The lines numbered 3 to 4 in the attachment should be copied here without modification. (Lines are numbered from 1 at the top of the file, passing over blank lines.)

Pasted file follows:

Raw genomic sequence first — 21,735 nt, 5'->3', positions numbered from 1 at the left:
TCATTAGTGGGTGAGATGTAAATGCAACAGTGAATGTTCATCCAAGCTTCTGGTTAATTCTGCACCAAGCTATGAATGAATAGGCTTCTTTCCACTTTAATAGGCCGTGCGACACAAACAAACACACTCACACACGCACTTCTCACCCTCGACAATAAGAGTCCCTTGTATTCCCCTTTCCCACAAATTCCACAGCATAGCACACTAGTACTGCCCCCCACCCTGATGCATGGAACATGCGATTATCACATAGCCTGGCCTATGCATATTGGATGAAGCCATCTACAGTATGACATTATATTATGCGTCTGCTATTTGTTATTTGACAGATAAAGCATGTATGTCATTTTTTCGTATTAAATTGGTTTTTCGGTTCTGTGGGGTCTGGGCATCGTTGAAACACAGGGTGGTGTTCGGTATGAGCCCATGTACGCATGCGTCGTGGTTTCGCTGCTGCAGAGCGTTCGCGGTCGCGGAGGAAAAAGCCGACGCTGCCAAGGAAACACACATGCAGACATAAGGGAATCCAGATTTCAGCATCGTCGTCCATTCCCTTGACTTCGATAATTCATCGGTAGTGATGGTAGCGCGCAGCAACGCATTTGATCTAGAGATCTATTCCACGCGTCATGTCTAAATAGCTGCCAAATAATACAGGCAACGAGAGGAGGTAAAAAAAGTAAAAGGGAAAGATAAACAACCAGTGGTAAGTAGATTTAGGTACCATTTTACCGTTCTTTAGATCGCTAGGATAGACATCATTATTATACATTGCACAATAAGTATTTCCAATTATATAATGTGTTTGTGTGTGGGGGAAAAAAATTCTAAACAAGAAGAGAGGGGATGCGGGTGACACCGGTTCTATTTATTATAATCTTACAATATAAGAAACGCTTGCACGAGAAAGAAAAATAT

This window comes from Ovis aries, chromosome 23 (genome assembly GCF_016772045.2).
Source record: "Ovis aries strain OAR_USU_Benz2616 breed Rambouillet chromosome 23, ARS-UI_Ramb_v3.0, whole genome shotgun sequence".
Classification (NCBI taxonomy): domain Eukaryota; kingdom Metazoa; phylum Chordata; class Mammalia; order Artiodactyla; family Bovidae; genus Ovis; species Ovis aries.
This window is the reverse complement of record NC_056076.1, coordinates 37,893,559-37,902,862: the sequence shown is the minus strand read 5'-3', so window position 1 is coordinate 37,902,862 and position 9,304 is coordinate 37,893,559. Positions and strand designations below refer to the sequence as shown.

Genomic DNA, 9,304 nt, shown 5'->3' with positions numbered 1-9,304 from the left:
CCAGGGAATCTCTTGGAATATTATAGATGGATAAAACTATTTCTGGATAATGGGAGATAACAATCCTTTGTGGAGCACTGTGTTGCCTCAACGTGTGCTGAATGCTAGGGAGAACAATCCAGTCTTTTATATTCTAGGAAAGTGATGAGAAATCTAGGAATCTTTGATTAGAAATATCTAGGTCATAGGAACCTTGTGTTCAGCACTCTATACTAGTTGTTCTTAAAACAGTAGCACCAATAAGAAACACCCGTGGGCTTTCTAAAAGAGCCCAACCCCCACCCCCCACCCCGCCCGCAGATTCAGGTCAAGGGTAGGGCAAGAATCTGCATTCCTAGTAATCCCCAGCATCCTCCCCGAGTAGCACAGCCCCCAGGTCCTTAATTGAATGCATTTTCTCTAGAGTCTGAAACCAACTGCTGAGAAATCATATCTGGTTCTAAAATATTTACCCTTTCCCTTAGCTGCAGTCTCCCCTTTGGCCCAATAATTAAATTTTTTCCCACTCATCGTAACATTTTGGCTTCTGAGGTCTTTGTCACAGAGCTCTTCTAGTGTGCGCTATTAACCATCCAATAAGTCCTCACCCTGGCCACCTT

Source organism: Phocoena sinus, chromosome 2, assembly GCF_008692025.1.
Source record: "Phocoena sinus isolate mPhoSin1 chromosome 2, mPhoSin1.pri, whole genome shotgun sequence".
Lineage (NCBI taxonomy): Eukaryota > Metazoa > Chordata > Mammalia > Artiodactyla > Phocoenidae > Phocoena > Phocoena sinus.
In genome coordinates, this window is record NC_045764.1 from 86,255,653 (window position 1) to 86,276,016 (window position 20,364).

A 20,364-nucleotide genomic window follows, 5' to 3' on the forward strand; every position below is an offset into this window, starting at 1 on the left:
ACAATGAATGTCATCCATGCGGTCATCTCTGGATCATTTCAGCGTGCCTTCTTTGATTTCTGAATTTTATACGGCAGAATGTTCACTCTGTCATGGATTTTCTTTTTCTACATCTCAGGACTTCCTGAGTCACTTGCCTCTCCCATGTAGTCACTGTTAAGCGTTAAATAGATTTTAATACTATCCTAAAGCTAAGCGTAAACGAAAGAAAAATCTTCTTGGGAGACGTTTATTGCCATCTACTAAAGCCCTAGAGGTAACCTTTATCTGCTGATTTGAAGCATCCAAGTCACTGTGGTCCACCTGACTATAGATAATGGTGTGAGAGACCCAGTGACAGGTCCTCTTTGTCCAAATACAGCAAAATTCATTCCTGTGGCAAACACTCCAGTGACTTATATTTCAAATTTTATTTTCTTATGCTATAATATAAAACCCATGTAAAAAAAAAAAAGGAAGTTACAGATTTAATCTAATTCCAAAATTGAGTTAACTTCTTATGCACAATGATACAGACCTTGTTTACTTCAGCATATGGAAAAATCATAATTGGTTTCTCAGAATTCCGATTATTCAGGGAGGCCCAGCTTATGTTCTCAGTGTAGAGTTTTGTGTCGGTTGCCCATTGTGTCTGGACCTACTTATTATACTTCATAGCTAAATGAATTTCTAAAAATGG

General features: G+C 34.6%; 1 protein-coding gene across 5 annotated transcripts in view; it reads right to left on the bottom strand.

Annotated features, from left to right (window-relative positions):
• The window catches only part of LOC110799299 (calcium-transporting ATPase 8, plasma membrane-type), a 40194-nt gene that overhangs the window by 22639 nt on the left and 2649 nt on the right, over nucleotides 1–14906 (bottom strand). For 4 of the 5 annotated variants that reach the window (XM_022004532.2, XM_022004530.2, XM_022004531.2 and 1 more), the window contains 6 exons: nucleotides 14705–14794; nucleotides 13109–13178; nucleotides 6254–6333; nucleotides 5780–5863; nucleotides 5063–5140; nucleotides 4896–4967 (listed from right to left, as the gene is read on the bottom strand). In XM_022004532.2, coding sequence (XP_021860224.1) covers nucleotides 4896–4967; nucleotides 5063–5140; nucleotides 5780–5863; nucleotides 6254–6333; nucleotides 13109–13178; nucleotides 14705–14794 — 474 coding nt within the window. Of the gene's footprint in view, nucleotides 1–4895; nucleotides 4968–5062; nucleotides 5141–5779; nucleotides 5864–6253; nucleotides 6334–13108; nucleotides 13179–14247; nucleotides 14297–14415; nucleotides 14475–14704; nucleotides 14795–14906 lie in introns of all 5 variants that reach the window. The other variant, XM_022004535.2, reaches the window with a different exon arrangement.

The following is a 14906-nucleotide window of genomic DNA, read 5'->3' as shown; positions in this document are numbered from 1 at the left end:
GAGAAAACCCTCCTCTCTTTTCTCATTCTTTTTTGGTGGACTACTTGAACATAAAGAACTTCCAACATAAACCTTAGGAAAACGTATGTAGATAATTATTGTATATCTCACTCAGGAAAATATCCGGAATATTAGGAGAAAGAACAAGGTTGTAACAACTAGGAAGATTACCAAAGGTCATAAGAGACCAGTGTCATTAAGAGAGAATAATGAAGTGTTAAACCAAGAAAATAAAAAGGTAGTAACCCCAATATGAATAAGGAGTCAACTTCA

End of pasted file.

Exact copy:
This window comes from Ovis aries, chromosome 23 (genome assembly GCF_016772045.2).
Source record: "Ovis aries strain OAR_USU_Benz2616 breed Rambouillet chromosome 23, ARS-UI_Ramb_v3.0, whole genome shotgun sequence".